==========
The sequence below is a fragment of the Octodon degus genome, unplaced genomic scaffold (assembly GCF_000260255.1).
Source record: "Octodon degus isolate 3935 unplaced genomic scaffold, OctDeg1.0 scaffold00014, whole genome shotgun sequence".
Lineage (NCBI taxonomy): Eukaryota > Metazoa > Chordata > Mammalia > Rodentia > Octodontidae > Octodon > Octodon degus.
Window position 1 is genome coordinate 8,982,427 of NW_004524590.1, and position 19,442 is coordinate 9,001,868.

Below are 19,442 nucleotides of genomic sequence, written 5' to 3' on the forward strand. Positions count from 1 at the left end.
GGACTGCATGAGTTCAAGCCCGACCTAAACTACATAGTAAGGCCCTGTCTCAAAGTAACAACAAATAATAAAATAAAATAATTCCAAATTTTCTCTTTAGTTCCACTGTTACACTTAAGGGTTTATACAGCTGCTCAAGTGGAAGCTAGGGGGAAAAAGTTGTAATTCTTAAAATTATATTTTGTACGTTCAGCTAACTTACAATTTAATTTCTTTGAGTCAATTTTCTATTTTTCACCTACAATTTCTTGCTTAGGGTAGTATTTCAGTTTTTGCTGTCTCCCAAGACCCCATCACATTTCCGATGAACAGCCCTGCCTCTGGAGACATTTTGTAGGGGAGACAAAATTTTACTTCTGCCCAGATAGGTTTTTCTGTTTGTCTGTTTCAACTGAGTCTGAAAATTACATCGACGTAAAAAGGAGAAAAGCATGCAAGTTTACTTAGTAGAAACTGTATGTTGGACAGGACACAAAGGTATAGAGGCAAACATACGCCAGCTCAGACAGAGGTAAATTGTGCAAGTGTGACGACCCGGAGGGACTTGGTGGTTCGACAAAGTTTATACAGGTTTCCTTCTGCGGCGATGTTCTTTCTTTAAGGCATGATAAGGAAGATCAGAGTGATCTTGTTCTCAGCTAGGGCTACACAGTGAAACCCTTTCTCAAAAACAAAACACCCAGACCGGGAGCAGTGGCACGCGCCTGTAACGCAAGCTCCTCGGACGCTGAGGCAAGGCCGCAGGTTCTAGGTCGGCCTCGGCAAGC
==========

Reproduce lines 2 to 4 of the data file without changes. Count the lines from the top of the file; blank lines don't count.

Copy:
Source record: "Octodon degus isolate 3935 unplaced genomic scaffold, OctDeg1.0 scaffold00014, whole genome shotgun sequence".
Lineage (NCBI taxonomy): Eukaryota > Metazoa > Chordata > Mammalia > Rodentia > Octodontidae > Octodon > Octodon degus.
Window position 1 is genome coordinate 8,982,427 of NW_004524590.1, and position 19,442 is coordinate 9,001,868.